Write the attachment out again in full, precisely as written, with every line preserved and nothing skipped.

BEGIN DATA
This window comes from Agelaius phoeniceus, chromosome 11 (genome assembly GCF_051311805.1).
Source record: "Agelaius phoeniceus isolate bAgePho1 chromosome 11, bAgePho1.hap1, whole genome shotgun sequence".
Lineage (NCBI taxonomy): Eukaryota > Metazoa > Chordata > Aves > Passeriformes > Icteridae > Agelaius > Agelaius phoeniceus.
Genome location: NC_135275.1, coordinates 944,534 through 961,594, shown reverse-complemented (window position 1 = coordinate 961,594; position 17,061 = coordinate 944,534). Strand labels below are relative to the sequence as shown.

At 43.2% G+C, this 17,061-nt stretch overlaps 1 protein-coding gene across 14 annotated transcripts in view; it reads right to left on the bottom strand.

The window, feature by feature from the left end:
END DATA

This window comes from Agelaius phoeniceus, chromosome 11 (genome assembly GCF_051311805.1).
Source record: "Agelaius phoeniceus isolate bAgePho1 chromosome 11, bAgePho1.hap1, whole genome shotgun sequence".
Lineage (NCBI taxonomy): Eukaryota > Metazoa > Chordata > Aves > Passeriformes > Icteridae > Agelaius > Agelaius phoeniceus.
Genome location: NC_135275.1, coordinates 944,534 through 961,594, shown reverse-complemented (window position 1 = coordinate 961,594; position 17,061 = coordinate 944,534). Strand labels below are relative to the sequence as shown.

At 43.2% G+C, this 17,061-nt stretch overlaps 1 protein-coding gene across 14 annotated transcripts in view; it reads right to left on the bottom strand.

The window, feature by feature from the left end: